When you divorce, a New York court likely will order child support as part of your divorce decree. The amount awarded is a percentage of your and your spouse's combined income, based on the number of children who need support. Unlike alimony or custody, child support is not likely to change if you remarry unless your income changes.
Parents are legally obligated to provide support for their biological children until the child reaches adulthood or is emancipated. Since remarriage doesn’t sever the legal bond between parent and child, remarriage does not terminate a parent’s support obligation. Further, spouses do not have a legal obligation to support their stepchildren, so your new spouse does not have to provide support to children from your prior marriage.
In New York, child support amounts will only change if there has been a significant increase or decrease in a parent’s income or other significant change in circumstances, so remarriage, by itself, typically has no effect on child support. However, if your remarriage also brings with it a job change for you with a significant change in income, you might be eligible to have your child support amount changed.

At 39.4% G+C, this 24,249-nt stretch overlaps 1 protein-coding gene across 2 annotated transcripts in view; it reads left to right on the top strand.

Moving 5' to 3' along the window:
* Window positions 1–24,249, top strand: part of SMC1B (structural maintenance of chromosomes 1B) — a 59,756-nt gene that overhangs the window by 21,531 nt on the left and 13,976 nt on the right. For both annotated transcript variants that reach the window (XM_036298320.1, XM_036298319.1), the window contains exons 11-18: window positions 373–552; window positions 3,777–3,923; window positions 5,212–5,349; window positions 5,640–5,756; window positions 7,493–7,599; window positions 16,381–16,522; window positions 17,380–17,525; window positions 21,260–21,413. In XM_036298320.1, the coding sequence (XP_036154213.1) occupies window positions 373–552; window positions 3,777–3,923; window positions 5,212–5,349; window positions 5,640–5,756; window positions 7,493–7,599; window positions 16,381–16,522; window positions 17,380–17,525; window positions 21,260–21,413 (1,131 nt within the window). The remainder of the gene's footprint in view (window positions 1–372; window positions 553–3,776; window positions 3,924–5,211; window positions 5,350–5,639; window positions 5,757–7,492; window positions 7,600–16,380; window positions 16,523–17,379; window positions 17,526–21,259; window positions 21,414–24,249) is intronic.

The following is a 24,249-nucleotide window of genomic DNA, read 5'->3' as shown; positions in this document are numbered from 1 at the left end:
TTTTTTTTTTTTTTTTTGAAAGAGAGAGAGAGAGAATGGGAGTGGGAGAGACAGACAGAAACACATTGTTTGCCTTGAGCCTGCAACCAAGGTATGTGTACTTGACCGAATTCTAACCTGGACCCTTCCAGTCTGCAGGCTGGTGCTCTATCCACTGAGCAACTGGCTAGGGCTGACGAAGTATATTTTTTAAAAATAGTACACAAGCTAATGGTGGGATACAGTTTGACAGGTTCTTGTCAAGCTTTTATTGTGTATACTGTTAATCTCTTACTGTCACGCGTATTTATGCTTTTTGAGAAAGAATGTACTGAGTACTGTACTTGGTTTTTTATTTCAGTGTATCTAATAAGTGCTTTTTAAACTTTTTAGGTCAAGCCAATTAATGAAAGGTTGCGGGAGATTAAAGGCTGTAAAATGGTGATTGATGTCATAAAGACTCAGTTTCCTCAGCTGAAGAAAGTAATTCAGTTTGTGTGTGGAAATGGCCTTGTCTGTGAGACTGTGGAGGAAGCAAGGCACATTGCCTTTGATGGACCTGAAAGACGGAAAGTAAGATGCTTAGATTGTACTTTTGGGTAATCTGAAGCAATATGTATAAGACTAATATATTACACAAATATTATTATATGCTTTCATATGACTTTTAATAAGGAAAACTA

New York courts don’t just look at the income you actually earn. If your income appears unreasonably low, they may impute income to you, calculating your support obligation as if you actually earned more income than you reported. Thus, if you choose to stop working because you remarried, the court may calculate your child support obligation as if you still earned an income.
If you believe your child support amount should change, you must file a modification petition in New York Family Court. Child support does not change automatically. Under a law passed in 2010, a parent can request a modification if at least three years have passed since the last child support order was issued or if one parent’s income has changed by at least 15 percent.